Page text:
Inuit people receive their own Bible translation

The Inuit people will now have access to the entire Bible in Inuktitut, the most widely spoken Aboriginal tongue in Canada’s Arctic.

The translation project began in 1978, with the New Testament published in 1991, and the Old Testament translation recently completed. The $1.7 million Inuktitut project was co-sponsored by the Canadian Bible Society and the Anglican Church of Canada.

The work was spear-headed by Rev. Eugene A. Nida, considered the father of modern Bible translation. Rev. Jonah Allooloo, an Inuk priest and canon of the Anglican Church of Canada worked on the project from the start.

Nida, who died in September 2011, introduced the concept of “functional equivalence” rather than literal translation. He believed that truly accessible translations can only be done by native speakers who know not only the language, but the idioms, thought processes and culture of their people. The translations should read naturally while remaining faithful to the original meaning and message.

In the past, translations were done by missionaries. Though they learned the language, the literal translations were often stilted and awkward.

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The challenges of language with the Inuktitut Bible were many. How do you translate a desert reality into the beauty of the Arctic, with its treeless expanse of snow and ice?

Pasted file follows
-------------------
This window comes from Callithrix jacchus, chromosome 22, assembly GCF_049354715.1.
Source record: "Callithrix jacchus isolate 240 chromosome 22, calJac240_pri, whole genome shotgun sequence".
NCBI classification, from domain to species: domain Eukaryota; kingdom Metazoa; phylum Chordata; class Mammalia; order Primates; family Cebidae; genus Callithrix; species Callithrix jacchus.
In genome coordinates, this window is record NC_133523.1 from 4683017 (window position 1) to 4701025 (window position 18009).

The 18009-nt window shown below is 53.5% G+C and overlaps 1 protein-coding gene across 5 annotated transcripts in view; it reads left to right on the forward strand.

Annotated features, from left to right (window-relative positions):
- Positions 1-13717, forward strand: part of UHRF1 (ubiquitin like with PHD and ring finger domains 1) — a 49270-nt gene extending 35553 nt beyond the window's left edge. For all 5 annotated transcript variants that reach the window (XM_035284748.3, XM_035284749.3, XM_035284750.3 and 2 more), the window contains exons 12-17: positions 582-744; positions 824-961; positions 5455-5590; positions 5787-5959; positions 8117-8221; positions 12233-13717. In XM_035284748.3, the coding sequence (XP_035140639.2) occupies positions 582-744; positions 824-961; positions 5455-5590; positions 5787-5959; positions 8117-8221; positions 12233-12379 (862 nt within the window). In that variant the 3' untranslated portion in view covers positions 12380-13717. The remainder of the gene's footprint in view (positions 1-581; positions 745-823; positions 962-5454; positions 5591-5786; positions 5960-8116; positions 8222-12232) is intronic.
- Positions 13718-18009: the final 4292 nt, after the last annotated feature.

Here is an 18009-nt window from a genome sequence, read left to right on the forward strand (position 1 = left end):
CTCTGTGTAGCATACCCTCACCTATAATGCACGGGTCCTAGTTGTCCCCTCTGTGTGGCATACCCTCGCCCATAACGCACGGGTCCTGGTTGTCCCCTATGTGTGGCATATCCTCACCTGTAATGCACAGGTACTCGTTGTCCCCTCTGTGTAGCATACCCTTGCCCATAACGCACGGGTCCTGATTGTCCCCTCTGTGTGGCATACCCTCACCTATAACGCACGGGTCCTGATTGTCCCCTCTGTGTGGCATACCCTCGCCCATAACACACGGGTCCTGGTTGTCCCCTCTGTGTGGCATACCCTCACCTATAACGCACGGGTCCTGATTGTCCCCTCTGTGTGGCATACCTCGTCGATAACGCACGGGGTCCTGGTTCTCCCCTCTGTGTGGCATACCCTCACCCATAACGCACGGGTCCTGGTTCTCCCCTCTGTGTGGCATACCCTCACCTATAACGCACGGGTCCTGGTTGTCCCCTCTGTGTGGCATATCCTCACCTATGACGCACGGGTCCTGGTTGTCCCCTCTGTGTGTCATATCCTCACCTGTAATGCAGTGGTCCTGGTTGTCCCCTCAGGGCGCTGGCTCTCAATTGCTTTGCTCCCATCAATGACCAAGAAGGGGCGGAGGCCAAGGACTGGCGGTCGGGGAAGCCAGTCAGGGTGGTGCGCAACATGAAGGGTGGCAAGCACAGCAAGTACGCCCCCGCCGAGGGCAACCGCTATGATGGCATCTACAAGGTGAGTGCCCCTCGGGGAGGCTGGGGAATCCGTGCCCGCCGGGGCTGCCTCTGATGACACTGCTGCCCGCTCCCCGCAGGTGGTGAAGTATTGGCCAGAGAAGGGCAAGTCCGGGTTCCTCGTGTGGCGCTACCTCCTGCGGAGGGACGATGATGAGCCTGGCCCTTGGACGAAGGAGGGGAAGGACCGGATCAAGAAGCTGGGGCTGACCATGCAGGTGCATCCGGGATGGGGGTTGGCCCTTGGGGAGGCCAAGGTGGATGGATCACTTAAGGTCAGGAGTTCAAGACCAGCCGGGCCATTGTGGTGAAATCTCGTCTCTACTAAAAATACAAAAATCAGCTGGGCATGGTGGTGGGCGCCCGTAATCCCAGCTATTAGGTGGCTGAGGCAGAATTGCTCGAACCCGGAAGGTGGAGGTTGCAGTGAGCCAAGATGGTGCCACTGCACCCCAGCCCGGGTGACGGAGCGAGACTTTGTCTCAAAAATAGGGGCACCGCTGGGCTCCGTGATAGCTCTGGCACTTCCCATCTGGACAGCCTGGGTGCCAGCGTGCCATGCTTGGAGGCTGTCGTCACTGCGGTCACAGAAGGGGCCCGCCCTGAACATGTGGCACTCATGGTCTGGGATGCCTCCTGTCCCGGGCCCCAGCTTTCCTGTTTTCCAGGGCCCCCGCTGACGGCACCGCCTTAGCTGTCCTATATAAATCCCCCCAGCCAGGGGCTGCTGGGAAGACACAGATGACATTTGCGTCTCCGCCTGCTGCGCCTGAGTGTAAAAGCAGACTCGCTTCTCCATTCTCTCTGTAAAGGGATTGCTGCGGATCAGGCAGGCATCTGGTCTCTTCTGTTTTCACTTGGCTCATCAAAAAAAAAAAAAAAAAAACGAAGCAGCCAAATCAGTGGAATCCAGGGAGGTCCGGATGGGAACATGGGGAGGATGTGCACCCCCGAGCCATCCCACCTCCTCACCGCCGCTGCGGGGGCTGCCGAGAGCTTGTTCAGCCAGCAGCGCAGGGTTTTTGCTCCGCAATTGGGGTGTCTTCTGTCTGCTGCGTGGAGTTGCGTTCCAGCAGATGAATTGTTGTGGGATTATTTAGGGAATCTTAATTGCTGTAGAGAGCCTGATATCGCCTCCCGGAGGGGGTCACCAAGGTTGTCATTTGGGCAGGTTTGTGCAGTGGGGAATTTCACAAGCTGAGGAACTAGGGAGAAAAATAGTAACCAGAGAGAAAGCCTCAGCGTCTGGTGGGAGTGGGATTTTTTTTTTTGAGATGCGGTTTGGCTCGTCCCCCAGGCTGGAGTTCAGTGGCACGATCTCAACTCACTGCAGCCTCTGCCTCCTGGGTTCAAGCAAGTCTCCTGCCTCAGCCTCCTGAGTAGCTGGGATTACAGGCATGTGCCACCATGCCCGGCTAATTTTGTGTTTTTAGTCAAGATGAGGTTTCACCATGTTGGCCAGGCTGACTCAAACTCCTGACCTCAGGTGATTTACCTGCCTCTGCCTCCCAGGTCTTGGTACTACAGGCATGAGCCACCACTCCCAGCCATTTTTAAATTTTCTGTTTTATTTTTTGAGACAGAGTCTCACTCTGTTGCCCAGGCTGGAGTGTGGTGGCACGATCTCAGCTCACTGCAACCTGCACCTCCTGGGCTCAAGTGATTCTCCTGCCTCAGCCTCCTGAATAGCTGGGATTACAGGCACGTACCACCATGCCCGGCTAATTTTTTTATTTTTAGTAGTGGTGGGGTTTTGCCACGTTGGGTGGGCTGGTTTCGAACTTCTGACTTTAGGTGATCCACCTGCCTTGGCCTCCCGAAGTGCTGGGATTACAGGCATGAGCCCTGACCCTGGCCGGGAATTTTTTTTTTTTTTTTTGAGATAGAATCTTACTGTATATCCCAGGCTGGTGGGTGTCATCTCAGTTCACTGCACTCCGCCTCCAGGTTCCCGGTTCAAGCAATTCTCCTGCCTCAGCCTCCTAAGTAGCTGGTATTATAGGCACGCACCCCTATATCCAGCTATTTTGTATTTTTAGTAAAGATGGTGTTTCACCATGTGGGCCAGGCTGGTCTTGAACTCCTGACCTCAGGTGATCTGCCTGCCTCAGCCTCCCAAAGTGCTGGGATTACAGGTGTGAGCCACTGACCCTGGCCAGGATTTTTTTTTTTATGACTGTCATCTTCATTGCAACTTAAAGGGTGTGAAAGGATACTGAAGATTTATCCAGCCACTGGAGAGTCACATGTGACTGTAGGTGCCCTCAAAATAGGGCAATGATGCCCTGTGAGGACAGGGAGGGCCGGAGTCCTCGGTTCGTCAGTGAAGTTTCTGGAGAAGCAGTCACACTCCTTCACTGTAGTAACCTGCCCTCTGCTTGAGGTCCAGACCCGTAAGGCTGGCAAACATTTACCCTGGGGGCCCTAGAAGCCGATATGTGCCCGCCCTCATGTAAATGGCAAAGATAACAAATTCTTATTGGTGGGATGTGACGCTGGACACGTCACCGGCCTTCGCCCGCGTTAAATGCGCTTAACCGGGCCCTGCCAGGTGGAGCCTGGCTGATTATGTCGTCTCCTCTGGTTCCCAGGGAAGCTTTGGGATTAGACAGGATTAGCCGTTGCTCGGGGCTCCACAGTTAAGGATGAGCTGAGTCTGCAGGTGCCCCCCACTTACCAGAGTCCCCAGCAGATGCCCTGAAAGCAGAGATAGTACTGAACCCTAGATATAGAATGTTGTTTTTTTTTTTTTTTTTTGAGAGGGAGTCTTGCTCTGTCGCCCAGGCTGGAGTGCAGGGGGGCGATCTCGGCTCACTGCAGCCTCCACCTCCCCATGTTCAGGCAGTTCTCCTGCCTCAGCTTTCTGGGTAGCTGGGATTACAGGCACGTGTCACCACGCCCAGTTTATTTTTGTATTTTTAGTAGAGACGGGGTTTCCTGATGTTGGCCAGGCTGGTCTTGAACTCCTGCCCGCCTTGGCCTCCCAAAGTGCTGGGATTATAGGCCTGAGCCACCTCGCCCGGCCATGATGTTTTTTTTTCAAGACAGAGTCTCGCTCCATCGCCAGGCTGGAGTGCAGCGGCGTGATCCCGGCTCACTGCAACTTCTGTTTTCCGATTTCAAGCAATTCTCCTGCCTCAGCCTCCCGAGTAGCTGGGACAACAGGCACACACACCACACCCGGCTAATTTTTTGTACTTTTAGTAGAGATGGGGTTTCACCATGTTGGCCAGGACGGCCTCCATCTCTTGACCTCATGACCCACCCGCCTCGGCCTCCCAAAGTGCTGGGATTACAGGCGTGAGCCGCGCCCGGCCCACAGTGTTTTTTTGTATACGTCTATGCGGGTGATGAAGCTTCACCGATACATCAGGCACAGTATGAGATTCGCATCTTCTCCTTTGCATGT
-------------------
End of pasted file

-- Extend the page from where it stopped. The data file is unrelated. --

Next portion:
Some words were translated phonetically, and gaps were filled with numerous footnotes and explanations. “Shepherd” was translated into the same word used for someone who tends a dog team.

Nida was also involved in the translation of the Good News Bible, popular in the 1970s. I remember this Bible well. We still have a dog-eared version sitting on our shelf. Scripture purists tended to put down the simplified, colloquial English in this translation, but it was actually read (and re-read) by many.

To know that so much energy and effort is being put forward to make God’s word accessible to all is truly a good news story. The care and respect shown for local cultures and languages embraces our global reality, rather than enforcing homogeneity.

Perhaps there is a lesson to be learned.

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